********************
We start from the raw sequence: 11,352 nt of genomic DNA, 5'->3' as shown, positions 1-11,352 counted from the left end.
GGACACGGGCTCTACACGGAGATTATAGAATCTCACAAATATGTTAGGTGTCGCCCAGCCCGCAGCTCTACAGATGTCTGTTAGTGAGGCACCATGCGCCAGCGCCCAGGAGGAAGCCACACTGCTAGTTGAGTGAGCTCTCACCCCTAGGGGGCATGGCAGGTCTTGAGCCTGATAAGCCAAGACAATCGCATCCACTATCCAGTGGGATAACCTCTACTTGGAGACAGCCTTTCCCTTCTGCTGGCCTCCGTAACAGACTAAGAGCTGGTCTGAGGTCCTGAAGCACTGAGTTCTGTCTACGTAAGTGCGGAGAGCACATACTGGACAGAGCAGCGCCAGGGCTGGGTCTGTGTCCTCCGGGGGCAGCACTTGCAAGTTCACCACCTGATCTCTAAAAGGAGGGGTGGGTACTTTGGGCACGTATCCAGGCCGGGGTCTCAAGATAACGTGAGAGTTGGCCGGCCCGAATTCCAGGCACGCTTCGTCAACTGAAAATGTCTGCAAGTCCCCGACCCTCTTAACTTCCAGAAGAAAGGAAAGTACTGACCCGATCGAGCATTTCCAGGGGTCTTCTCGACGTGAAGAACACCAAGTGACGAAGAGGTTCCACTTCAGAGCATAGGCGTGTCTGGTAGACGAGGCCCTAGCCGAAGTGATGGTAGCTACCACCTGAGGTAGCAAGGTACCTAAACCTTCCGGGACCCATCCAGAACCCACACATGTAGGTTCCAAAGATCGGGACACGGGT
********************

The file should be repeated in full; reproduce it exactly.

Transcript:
We start from the raw sequence: 11,352 nt of genomic DNA, 5'->3' as shown, positions 1-11,352 counted from the left end.
GGACACGGGCTCTACACGGAGATTATAGAATCTCACAAATATGTTAGGTGTCGCCCAGCCCGCAGCTCTACAGATGTCTGTTAGTGAGGCACCATGCGCCAGCGCCCAGGAGGAAGCCACACTGCTAGTTGAGTGAGCTCTCACCCCTAGGGGGCATGGCAGGTCTTGAGCCTGATAAGCCAAGACAATCGCATCCACTATCCAGTGGGATAACCTCTACTTGGAGACAGCCTTTCCCTTCTGCTGGCCTCCGTAACAGACTAAGAGCTGGTCTGAGGTCCTGAAGCACTGAGTTCTGTCTACGTAAGTGCGGAGAGCACATACTGGACAGAGCAGCGCCAGGGCTGGGTCTGTGTCCTCCGGGGGCAGCACTTGCAAGTTCACCACCTGATCTCTAAAAGGAGGGGTGGGTACTTTGGGCACGTATCCAGGCCGGGGTCTCAAGATAACGTGAGAGTTGGCCGGCCCGAATTCCAGGCACGCTTCGTCAACTGAAAATGTCTGCAAGTCCCCGACCCTCTTAACTTCCAGAAGAAAGGAAAGTACTGACCCGATCGAGCATTTCCAGGGGTCTTCTCGACGTGAAGAACACCAAGTGACGAAGAGGTTCCACTTCAGAGCATAGGCGTGTCTGGTAGACGAGGCCCTAGCCGAAGTGATGGTAGCTACCACCTGAGGTAGCAAGGTACCTAAACCTTCCGGGACCCATCCAGAACCCACACATGTAGGTTCCAAAGATCGGGACACGGGT